Energy Efficiency in the Military Would Save Lots of Lives and Money

A NATO oil tanker truck was blown up by insurgents at the Pakistan-Afghanistan border last week, and while no one was injured, the incident temporarily closed the Khyber Pass, the main supply artery for Western troops in the Afghan theater. This has become an all-too-routine occurrence; in the last nine years some 1,000 Americans have been killed on fuel-related missions in Iraq and Afghanistan.

Keeping our bases and units supplied with fuel endangers not just the lives of many soldiers manning the tanker convoys, it also drains $24 billion a year from the Pentagon budget.

The solution: a Defense Department policy requiring all structures in the combat zone be energy-efficient.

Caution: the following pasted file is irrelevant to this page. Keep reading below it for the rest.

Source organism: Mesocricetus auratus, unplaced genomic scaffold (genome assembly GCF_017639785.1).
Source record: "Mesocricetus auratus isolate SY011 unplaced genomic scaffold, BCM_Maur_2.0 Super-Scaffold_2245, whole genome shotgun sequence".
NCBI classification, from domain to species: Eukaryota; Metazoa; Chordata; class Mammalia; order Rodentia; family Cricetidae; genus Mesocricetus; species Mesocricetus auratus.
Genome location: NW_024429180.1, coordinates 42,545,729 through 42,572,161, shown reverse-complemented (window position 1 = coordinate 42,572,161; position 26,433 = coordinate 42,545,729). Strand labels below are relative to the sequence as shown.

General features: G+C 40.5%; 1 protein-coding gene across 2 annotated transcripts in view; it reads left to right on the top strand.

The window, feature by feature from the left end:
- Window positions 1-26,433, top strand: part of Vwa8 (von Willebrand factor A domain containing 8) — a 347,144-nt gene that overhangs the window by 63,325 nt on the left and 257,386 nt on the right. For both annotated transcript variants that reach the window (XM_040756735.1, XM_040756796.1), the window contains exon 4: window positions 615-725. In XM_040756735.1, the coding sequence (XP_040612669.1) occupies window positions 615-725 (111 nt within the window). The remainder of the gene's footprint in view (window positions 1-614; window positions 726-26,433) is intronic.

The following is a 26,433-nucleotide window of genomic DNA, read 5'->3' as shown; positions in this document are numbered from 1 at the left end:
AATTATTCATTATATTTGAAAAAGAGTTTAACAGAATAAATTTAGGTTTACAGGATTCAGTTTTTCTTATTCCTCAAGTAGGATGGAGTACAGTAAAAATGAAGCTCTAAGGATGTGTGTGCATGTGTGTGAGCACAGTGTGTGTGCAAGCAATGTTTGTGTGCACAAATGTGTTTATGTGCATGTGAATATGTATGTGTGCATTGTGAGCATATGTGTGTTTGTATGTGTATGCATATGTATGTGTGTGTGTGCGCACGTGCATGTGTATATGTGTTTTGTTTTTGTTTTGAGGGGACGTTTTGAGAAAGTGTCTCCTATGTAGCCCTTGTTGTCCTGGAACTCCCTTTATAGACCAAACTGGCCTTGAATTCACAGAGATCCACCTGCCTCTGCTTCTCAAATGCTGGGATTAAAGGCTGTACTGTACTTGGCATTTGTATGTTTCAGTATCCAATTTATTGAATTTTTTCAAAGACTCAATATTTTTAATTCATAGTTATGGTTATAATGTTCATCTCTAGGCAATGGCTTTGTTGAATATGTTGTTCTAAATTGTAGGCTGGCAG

A 2007 Army study found that spraying foam insulation on the exterior of inefficient structures reduced their energy requirements by over 80% while improve the quality of life for the troops living in them.

Because of that, we implemented a $95 million pilot in Iraq. Although a study last year confirmed this initiative was saving about $1 billion a year and taking more than 11,000 fuel trucks off the road, the pilot hasn’t been broadened.

Read the full blog in the NY Times:

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